A young bar-tailed godwit appears to have set a non-stop distance record for migratory birds by flying at least 13,560 kilometres from Alaska to the Australian state of Tasmania, a bird expert said Friday.
The bird was tagged as a hatchling in Alaska during the Northern Hemisphere summer with a tracking GPS chip and tiny solar panel that enabled an international research team to follow its first annual migration across the Pacific Ocean, Birdlife Tasmania convenor Eric Woehler said. Because the bird was so young, its gender wasn’t known.
Aged about five months, it left southwest Alaska at the Yuko-Kuskokwim Delta on Oct. 13 and touched down 11 days later at Ansons Bay on the island of Tasmania’s northeastern tip on Oct. 24, according to data from Germany’s Max Plank Institute for Ornithology. The research has yet to be published or peer reviewed.
The bird started on a southwestern course toward Japan then turned southeast over Alaska’s Aleutian Islands, a map published by New Zealand’s Pūkorokoro Miranda Shorebird Centre shows.
May have been lost
The bird was again tracking southwest when it flew over or near Kiribati and New Caledonia, then past the Australian mainland before turning directly west for Tasmania, Australia’s most southerly state. The satellite trail showed it covered 13,560 kilometres without stopping.
“Whether this is an accident, whether this bird got lost or whether this is part of a normal pattern of migration for the species, we still don’t know,” said Woehler, who is part of the research project.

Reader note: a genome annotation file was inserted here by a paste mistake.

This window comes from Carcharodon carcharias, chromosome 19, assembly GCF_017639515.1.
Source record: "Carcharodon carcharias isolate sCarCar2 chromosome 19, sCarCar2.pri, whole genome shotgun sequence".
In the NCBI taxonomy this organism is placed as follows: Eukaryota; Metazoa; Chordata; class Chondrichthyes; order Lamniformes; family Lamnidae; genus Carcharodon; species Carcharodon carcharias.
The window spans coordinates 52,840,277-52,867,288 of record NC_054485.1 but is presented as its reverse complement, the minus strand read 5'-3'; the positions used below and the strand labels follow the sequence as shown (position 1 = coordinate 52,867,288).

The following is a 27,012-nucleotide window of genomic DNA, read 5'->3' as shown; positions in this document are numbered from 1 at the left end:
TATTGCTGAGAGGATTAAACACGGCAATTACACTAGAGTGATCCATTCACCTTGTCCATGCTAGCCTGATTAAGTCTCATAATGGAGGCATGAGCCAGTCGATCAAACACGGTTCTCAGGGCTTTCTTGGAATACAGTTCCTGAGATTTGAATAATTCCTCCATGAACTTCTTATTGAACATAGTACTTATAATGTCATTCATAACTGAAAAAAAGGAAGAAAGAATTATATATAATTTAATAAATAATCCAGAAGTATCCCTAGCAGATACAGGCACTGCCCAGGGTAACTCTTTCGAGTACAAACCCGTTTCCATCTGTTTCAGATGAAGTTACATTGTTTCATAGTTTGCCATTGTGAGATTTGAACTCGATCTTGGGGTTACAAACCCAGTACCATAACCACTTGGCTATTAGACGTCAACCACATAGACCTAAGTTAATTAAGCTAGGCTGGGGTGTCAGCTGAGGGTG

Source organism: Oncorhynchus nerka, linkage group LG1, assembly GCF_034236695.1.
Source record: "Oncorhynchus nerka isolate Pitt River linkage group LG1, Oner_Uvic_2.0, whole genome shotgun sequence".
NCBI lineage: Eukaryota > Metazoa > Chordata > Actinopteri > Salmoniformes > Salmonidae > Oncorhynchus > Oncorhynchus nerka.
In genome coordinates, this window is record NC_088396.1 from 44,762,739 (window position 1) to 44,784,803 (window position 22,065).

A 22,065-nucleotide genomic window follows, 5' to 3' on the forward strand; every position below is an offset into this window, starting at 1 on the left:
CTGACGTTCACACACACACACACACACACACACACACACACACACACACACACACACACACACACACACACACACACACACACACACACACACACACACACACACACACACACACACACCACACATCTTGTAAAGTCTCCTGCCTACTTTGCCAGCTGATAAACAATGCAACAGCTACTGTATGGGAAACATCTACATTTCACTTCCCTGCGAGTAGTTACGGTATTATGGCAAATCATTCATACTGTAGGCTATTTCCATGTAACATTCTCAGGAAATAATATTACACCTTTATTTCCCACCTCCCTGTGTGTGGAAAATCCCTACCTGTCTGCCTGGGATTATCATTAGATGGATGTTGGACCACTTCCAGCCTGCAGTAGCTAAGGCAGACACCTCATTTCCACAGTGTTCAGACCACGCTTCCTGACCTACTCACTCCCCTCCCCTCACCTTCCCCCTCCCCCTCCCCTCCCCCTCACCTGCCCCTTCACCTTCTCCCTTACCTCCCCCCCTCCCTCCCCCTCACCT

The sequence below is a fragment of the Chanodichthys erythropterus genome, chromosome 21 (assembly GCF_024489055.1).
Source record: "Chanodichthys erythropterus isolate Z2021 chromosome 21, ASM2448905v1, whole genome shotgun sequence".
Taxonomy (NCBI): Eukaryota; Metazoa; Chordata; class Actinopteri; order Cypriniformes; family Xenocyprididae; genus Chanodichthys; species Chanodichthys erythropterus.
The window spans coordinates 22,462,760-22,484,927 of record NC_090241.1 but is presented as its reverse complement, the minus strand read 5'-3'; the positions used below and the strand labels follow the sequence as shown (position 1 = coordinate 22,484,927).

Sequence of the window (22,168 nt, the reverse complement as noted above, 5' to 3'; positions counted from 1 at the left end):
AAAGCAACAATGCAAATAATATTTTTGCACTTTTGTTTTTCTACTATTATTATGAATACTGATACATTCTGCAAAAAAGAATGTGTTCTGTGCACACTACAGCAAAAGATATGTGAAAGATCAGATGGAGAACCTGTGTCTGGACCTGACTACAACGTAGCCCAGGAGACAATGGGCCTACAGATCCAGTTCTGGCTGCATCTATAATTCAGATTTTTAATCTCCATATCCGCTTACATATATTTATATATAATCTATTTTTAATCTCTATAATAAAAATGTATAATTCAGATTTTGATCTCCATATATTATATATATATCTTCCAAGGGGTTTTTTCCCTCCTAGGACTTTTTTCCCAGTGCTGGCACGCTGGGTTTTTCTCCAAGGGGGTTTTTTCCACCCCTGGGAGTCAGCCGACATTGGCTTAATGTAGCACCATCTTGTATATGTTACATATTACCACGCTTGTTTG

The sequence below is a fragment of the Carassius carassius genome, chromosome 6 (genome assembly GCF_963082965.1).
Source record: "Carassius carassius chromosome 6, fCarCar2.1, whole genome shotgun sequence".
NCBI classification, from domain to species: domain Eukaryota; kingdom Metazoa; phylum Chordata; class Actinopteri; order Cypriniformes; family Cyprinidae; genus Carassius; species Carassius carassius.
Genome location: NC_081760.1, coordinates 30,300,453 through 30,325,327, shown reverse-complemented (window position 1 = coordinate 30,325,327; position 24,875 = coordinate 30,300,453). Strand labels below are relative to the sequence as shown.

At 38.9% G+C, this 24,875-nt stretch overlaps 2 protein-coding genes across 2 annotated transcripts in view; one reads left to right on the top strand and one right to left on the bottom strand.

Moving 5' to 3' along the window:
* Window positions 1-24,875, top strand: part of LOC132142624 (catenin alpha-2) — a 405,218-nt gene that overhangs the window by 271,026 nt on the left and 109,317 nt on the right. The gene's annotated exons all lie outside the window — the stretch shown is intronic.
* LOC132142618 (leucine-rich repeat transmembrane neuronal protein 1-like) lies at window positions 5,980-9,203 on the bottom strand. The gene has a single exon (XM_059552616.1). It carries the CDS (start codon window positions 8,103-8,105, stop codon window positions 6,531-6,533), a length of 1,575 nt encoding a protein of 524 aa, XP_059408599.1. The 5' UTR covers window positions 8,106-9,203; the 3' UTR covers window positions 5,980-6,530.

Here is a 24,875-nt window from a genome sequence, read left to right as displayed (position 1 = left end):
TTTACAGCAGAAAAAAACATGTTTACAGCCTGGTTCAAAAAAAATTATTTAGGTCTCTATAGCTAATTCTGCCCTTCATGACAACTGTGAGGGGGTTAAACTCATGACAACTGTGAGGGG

Guinness World Records lists the longest recorded migration by a bird without stopping for food or rest as 12,200 kilometres, which was covered by a satellite-tagged male bar-tailed godwit flying from Alaska to New Zealand.
That flight was recorded in 2020 as part of the same decade-old research project, which also involves China’s Fudan University, New Zealand’s Massey University and the Global Flyway Network.
The same bird broke its own record with a 13,000-kilometre flight on its next migration last year, researchers say. But Guinness has yet to acknowledge that feat.
Flight leaves scientists with questions
Woehler said researchers did not know whether the latest bird, known by its satellite tag 234684, flew alone or as part of a flock.
“There are so few birds that have been tagged, we don’t know how representative or otherwise this event is,” Woehler said.
“It may be that half the birds that do the migration from Alaska come to Tasmania directly rather than through New Zealand or it might be one per cent, or it might be that this is the first it’s ever happened.”
Adult birds depart Alaska earlier than juveniles, so the tagged bird was unlikely to have followed more experienced travellers south, Woehler said.
Woehler hopes to see the bird once wet weather clears in the remote corner of Tasmania, where it will fatten up after having lost half its body weight on its journey.